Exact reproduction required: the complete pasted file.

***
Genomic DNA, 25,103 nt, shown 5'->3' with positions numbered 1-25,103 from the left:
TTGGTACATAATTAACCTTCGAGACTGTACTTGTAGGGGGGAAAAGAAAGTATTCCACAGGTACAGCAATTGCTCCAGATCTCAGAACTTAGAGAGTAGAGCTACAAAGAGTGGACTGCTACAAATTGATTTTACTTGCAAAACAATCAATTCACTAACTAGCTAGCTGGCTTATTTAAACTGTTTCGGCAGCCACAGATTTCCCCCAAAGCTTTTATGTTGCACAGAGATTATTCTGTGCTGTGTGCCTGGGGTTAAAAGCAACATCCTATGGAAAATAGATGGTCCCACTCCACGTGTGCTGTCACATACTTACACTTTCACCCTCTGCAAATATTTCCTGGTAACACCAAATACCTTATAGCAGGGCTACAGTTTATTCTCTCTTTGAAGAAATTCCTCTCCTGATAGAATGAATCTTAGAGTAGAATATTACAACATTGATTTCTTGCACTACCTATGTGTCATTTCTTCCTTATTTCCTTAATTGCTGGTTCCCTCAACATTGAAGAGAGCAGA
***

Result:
Genomic DNA, 25,103 nt, shown 5'->3' with positions numbered 1-25,103 from the left:
TTGGTACATAATTAACCTTCGAGACTGTACTTGTAGGGGGGAAAAGAAAGTATTCCACAGGTACAGCAATTGCTCCAGATCTCAGAACTTAGAGAGTAGAGCTACAAAGAGTGGACTGCTACAAATTGATTTTACTTGCAAAACAATCAATTCACTAACTAGCTAGCTGGCTTATTTAAACTGTTTCGGCAGCCACAGATTTCCCCCAAAGCTTTTATGTTGCACAGAGATTATTCTGTGCTGTGTGCCTGGGGTTAAAAGCAACATCCTATGGAAAATAGATGGTCCCACTCCACGTGTGCTGTCACATACTTACACTTTCACCCTCTGCAAATATTTCCTGGTAACACCAAATACCTTATAGCAGGGCTACAGTTTATTCTCTCTTTGAAGAAATTCCTCTCCTGATAGAATGAATCTTAGAGTAGAATATTACAACATTGATTTCTTGCACTACCTATGTGTCATTTCTTCCTTATTTCCTTAATTGCTGGTTCCCTCAACATTGAAGAGAGCAGA